Will An Audio Interface Reduce CPU Load?

can an audio interface reduce cpu load? - decibel peak
can an audio interface reduce cpu load? - decibel peak
can an audio interface reduce cpu load? - decibel peak

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Will an audio interface reduce CPU load?

The short answer to that question is NO. The long answer is that KIND OF… There are SOME audio interfaces capable of reducing CPU load, but this is done indirectly.

What I mean is that these “special” audio interfaces have what we refer to as DSP.

DSP stands for “digital signal-processing” which is another way of saying…

These revolutionary devices have an onboard CPU that can act as somewhat of a hybrid between an effects-processor and an audio interface.

However, there’s only ONE brand that can host AU/VST plugins using its onboard DSP processor. In other words, these “special” plugins won’t be taking resources from your CPU.

Instead, the plugins will be offloaded onto the audio interface.

If you want to find out more about how you can use an audio interface to reduce CPU load, then you’ll just need to keep reading. That’s what we’re talking about today!

You’ll also find out more about one of the most revolutionary companies in the music industry.

DSP with today’s high-performance CPUs

Some believe that offloading DSP to additional processors (internal and/or external) isn’t necessary anymore.

With today’s CPUs, it’s possible to record with EXTREMELY low audio latency.

I agree with that statement, but not completely…

Let’s not forget that audio processing (especially in real-time) is also EXTREMELY demanding on any CPU. That’s especially true for projects that exceed the 16-Channel count.

Audio latency is correlated to the CPU load as well as its overall performance.

So, please allow me to make my own statements…

  • DSP isn’t important for mixing and mastering
  • DSP is REVOLUTIONARY for live recording

In other words, mixing/mastering plugins don’t benefit from external DSP. That’s because mixing and mastering isn’t happening in real-time (that’s why we increase the buffer size).

However, real-time recording with DSP makes it possible to record with effects in near ZERO-LATENCY. It’s especially beneficial to use DSP for amp modelling plugins!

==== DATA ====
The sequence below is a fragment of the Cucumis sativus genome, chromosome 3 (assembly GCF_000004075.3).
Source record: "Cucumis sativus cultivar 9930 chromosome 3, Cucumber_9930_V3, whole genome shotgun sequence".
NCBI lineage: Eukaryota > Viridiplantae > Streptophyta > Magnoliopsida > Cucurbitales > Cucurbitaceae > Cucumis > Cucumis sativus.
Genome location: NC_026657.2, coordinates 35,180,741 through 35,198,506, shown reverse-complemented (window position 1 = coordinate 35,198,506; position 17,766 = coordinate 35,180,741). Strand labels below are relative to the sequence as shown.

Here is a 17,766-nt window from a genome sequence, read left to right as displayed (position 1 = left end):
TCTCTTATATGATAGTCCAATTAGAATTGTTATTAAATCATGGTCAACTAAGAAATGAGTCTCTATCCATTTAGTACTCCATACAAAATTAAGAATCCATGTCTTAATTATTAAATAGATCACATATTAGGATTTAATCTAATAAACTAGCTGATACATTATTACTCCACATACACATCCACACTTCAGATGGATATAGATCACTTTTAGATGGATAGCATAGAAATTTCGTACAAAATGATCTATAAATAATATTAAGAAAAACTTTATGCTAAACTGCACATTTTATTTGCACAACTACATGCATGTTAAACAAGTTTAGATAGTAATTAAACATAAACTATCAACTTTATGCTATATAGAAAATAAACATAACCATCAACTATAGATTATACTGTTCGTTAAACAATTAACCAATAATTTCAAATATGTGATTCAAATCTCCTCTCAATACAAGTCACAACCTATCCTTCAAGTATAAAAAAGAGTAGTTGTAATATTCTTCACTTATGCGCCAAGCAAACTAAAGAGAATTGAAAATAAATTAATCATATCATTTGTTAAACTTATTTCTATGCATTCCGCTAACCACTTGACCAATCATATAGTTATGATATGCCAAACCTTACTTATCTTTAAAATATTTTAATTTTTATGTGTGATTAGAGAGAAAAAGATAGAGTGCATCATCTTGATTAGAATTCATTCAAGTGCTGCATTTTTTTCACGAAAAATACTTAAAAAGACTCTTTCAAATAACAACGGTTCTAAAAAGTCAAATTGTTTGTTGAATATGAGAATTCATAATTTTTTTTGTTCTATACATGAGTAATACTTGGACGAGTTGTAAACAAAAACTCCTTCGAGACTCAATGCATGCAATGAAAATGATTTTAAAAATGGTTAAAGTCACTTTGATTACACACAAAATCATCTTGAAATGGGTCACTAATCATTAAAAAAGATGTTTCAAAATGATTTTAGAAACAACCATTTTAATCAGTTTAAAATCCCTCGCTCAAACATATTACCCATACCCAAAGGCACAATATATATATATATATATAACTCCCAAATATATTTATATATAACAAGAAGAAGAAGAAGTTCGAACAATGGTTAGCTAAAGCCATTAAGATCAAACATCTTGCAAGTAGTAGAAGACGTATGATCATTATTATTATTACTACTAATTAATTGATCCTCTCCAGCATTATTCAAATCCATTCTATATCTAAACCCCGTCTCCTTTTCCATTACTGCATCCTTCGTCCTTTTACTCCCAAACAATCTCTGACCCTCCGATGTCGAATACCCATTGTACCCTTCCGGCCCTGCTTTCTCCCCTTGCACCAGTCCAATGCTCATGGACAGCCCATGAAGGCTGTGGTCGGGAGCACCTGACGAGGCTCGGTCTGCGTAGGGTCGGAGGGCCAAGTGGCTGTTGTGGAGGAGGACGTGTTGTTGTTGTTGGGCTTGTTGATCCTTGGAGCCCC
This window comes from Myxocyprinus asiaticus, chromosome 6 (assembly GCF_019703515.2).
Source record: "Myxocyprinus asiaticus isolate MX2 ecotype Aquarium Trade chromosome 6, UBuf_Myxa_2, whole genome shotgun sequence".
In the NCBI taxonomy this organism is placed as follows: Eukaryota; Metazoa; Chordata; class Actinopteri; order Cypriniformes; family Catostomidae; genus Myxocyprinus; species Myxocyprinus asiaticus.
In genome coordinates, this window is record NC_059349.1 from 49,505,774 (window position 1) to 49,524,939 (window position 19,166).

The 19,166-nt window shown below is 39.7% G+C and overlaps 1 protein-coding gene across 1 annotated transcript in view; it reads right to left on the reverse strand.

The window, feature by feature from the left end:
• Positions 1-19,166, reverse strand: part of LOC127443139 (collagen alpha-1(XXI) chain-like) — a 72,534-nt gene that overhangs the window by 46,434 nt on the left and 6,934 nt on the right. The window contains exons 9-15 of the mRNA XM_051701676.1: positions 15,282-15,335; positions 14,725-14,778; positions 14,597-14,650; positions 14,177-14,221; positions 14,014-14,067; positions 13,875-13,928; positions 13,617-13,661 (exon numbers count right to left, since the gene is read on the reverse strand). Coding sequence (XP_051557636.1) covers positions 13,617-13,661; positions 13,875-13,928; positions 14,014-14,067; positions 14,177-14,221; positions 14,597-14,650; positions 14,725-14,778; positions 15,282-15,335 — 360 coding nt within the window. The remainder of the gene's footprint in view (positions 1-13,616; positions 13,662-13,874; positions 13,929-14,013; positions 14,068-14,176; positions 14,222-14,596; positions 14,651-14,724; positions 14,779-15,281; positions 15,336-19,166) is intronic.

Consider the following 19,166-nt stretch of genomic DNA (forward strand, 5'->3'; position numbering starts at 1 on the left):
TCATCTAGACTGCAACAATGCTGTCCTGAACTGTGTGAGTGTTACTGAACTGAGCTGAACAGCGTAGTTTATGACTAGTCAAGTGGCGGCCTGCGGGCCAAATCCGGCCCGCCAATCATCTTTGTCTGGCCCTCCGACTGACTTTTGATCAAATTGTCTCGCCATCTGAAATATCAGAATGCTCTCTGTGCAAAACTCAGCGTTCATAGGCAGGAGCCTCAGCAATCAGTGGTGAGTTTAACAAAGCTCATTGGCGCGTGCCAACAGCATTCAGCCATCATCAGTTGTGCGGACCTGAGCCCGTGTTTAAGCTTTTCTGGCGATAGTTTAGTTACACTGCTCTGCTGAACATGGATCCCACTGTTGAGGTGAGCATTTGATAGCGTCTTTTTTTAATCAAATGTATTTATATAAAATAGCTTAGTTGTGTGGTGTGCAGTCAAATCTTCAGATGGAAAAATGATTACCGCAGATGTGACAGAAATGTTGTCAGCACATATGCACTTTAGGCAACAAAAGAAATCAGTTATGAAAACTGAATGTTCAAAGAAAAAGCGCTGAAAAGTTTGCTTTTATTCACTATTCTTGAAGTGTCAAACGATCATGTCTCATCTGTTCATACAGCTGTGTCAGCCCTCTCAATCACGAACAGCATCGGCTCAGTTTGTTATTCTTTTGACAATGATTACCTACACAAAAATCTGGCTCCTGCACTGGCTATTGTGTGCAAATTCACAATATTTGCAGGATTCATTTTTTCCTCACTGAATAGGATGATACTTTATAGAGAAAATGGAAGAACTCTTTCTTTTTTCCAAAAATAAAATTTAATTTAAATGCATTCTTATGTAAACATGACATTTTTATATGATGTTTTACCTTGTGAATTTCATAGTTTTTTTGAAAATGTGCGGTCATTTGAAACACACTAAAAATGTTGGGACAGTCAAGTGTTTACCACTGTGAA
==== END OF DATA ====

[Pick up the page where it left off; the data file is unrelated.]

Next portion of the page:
It’s like recording into the actual hardware except that it’s all happening on an EXTERNAL PROCESSOR(S).

In these cases, even the most powerful CPUs could still benefit from DSP.

Once your projects have multiple effects, it becomes more difficult to record in near zero-latency. Actually, it’s only recently that CPUs could achieve that.

However, that’s only true if the plugins you’re using to record are the ONLY ONES active.

If your guitar track gets recorded later on in the production, you’ll need to disable LOTS of plugins to get an acceptable amount of audio latency from your amp modelling software.

That’s why audio interfaces with onboard DSP processors are the way of the future!

It’s also why some recording engineers use physical modelling amplifiers.

DSP isn’t new, it’s just that there’s ONE company out there doing it differently…

Will an audio interface INCREASE CPU load?

Now, that’s a MUCH better question to be asking ourselves.

YES, audio interfaces increase CPU load, but just the USB audio interfaces.

That’s because USB audio interfaces rely on drivers (software that relays data packets from the device to/from the CPU). In other words; more work for the CPU.

So, does that mean that USB audio interfaces are bad?

If you ask me, the USB was never designed to handle audio/video processing. That being said, there have been plenty of innovations in regards to alternatives such as FireWire and Thunderbolt.

We’ll be talking more about Thunderbolt technology in the next section.

For now, just understand that USB audio interfaces introduce an additional amount of audio latency to the signal-chain because of the “driver” that delivers its data.

If you were going to record your electric guitar using amp modelling software and you expect there to be no delay between what you play and what you hear… You’ll be disappointed.

However, even using non-USB audio interfaces won’t be enough to fix that.

Thunderbolt audio interfaces don’t increase CPU load

Thunderbolt (and FireWire) audio interfaces definitely create the optimal condition.

Both of these protocols use what we refer to as “Direct Memory Access” (DMA) which is another way of describing a protocol that communicates directly with the CPU.

In other words, Thunderbolt devices don’t rely on drivers.

Your computer should actually detect these devices as external PCI Express devices.